In the early 20th century, Dr. Wesley Wilkerson practiced medicine as an eye, ear, nose and throat doctor in Nashville. He was most concerned for his pediatric patients with hearing loss and was frustrated with the lack of intervention services for deaf and hard-of-hearing children, who were expected to live at home or in an institution and have very little independence as adults. Dr. Wilkerson married Fawn Parent Wilkerson and had three children: Bill, Nancy Fawn and Jane. In January of 1945, Bill was killed in World War II during the Battle of the Bulge when he volunteered for dangerous duty as a forward observer.
In the 1940s, Dr. Wilkerson attended several conferences where he heard Mrs. Spencer Tracey speak about her son, a profoundly deaf child who had learned to speak thanks to early intensive intervention. He became determined to create a place where any child with hearing loss could come to learn to speak and communicate in order to have a much better chance at education, employment and a normal life. In 1949, Dr. Wilkerson organized a board of directors and chartered the Tennessee Hearing and Speech Foundation. Two years later, in 1951, the Foundation opened a clinic, hiring audiologist Dr. Freeman McConnell as its first director. In a secret meeting, the board of directors voted to name the Nashville clinic after Dr. Wilkerson’s son, Bill, as a memorial and a tribute to the Wilkerson family. Dr. Wilkerson also worked with Vanderbilt University to start a training program for hearing and speech professionals and a research program.
During the next few decades, the center created a permanent, state-of-the-art facility, expanded the scope of its mission to treat very young children with hearing loss, started a brain-injury rehabilitation program, and expanded its research and training programs.
In 1985 Vanderbilt University Medical Center recruited Dr. Robert Ossoff from Northwestern Medical School to move to Nashville and build a world-class otolaryngology program in treatment, resident education and research. During his tenure, Ossoff created a Voice Center that ranks among the finest in the nation, and he grew the Department of Otolaryngology into an academic and research powerhouse.
In 1997, the Bill Wilkerson Center merged with Vanderbilt University Medical Center. Partnered with the now nationally-ranked Vanderbilt Department of Otolaryngology, the combined departments are known as the Vanderbilt Bill Wilkerson Center for Otolaryngology and Communication Sciences.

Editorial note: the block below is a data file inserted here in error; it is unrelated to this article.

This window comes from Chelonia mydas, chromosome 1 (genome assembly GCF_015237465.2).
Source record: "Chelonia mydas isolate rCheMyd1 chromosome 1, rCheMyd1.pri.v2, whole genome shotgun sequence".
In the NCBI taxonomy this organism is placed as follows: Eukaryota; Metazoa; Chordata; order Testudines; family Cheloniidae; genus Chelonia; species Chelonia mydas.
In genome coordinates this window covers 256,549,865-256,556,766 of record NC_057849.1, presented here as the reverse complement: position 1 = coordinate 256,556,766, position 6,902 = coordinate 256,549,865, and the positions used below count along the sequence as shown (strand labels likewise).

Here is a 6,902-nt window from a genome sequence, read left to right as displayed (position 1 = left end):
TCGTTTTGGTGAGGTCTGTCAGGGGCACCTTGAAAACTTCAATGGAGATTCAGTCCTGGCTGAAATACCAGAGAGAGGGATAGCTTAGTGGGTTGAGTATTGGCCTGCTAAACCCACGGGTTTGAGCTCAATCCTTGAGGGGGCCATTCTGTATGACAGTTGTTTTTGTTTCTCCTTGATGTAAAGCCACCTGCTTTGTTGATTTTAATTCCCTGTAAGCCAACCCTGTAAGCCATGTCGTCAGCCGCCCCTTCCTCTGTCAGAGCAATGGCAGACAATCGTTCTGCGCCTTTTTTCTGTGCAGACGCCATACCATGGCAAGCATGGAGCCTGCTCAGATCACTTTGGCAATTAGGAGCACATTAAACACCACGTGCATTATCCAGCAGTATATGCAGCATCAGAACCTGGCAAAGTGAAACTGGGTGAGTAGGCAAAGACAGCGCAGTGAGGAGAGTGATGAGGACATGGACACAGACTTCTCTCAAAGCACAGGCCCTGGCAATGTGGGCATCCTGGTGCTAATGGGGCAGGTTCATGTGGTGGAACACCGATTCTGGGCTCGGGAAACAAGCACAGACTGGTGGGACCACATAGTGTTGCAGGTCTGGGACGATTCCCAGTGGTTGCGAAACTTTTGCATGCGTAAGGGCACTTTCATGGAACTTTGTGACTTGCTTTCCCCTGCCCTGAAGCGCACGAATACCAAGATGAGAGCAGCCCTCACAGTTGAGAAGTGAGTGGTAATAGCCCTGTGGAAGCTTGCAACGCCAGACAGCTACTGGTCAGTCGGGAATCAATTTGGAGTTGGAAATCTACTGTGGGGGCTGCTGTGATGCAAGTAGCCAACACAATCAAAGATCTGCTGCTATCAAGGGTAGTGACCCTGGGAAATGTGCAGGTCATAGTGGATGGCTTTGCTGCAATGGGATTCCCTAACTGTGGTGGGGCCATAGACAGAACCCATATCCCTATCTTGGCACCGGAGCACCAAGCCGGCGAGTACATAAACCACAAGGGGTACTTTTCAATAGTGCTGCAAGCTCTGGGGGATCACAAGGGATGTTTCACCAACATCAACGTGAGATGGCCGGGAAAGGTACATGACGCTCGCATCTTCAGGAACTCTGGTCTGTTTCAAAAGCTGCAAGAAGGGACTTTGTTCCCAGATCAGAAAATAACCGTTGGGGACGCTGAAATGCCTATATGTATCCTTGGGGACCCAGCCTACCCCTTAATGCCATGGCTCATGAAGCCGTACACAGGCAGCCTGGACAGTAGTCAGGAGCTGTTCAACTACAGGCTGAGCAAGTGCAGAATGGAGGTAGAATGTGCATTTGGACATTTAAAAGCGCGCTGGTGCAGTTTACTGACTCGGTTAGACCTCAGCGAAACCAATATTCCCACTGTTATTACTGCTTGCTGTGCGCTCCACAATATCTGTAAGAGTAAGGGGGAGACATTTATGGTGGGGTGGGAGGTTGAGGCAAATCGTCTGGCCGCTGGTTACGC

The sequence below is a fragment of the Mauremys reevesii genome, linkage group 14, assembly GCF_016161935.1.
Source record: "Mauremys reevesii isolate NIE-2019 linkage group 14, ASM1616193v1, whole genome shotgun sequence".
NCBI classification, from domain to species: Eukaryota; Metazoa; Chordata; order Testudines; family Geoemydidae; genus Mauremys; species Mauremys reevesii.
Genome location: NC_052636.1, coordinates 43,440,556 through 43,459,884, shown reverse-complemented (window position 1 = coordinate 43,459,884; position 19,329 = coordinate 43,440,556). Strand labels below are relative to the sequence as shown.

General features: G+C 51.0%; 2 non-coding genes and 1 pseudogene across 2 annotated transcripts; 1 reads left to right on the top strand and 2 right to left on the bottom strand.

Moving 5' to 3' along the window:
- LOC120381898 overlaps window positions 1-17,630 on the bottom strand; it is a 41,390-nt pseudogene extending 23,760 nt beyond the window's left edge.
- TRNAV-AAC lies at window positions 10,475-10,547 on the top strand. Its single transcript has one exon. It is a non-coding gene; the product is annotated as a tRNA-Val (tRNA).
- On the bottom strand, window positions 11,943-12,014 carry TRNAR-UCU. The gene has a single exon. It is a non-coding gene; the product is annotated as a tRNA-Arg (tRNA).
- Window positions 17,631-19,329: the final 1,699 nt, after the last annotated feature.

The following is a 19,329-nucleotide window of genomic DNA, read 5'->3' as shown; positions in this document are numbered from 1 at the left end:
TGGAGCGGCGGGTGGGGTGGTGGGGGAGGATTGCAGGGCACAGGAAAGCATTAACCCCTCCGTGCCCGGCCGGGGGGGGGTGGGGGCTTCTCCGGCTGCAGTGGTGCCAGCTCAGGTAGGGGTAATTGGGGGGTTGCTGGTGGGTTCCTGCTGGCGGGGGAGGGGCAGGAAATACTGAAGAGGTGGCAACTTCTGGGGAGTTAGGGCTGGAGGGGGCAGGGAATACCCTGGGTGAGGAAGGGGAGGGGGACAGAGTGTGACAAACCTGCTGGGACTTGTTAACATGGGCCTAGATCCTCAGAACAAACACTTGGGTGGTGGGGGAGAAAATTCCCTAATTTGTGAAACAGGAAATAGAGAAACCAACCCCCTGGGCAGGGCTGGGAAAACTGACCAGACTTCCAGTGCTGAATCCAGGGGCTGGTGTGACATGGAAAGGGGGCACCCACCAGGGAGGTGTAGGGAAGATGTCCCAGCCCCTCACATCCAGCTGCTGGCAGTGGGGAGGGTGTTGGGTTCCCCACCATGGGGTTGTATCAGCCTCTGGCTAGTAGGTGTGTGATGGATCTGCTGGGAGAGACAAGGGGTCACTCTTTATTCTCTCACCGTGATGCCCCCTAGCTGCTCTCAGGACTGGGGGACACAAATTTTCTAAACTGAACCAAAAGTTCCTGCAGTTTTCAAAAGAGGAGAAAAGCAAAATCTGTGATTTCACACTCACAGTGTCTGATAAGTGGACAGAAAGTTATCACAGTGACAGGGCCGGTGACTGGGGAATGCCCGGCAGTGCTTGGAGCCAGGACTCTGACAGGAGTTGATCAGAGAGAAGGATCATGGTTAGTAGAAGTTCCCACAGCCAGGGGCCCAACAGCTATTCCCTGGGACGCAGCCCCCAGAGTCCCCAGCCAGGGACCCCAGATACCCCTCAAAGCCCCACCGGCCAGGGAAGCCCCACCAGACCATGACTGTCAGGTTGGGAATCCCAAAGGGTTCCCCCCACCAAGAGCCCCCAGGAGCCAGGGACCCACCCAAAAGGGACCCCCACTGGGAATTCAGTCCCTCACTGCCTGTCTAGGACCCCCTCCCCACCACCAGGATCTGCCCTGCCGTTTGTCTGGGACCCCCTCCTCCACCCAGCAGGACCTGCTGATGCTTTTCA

The Vanderbilt Bill Wilkerson Center serves people with diseases of the ear, nose, throat, head and neck as well as hearing, speech, language and related disorders. As a part of one of the nation’s leading academic health systems, the center restores health and the ability to communicate to thousands of people every year through patient care, professional education and clinical research. The center is housed in a state-of-the-art building on the Vanderbilt campus that encourages collaboration and team-based care in all its specialties.
Who was the person behind the name of the Bill Wilkerson Center? The only son of the center's founder, Wesley Wilkerson, Bill Wilkerson was a young scholar and soldier who died long before the center became a reality. Bill Wilkerson was popular, intellectually curious and kind. Although he planned to become a doctor like his father, he was also very interested in history and archeology. Bill knew the location of Civil War trench lines around Nashville as well as where Native American tribes lived and traveled. When he was a teenager, he spent much of his free time on horseback, riding through the hills south of Nashville, collecting minie balls and arrowheads. For Christmas when Bill was 16, his parents gave him a folding shovel to carry on his horse to dig for relics. His father used that shovel when ground was broken on the 19th Avenue building in May 1956. Fifty years later, Bill’s sisters dug that same spade into a pile of sand to commemorate the current facility in Medical Center East.
In 1943, when he was 17, Bill volunteered for the Civil Air Patrol. He graduated from Hillsboro High, then took classes at Vanderbilt. That summer, he enlisted in the Army, returning home for the last time after basic training in North Carolina before being sent to England in the fall of 1944. In January 1945 the dreaded telegram “missing in action, and presumed dead” arrived at the Wilkerson home. The family would later learn that Bill had volunteered to be a forward observer in the largest ground battle of World War II, the Battle of the Bulge, in which American and British troops halted Hitler’s last attempt to turn the war in his favor. Bill was one of more than 19,000 young American men to die between Dec. 16, 1944 and Jan. 28, 1945.
When finally the center for hearing and speech sciences that Wesley Wilkerson had worked for since the 1930s became a reality, the board asked Dr. Wilkerson to excuse them on a certain matter of business. With him out of the room, they voted unanimously to name the center after Bill.
The Bill Wilkerson Center has symbolically given this young man who never had a chance to make his mark as an adult the opportunity to help tens of thousands of people over the last 60 years.
Today I learned the ABCs of war: Some men don't come back. After thinking it over it doesn't scare you, but it makes you bitter … I'm not afraid of dying, but you don't want to just be one of thousands who die. You want to have honor even in death.
When I was young, I hoped we would have a war so I could watch the men march by, or better still march with them. I would trade all the uniformed men, all the power in the world, for an acre of ground, a house and a wife, and kind neighbors.
Oh! Peace has never been appreciated enough.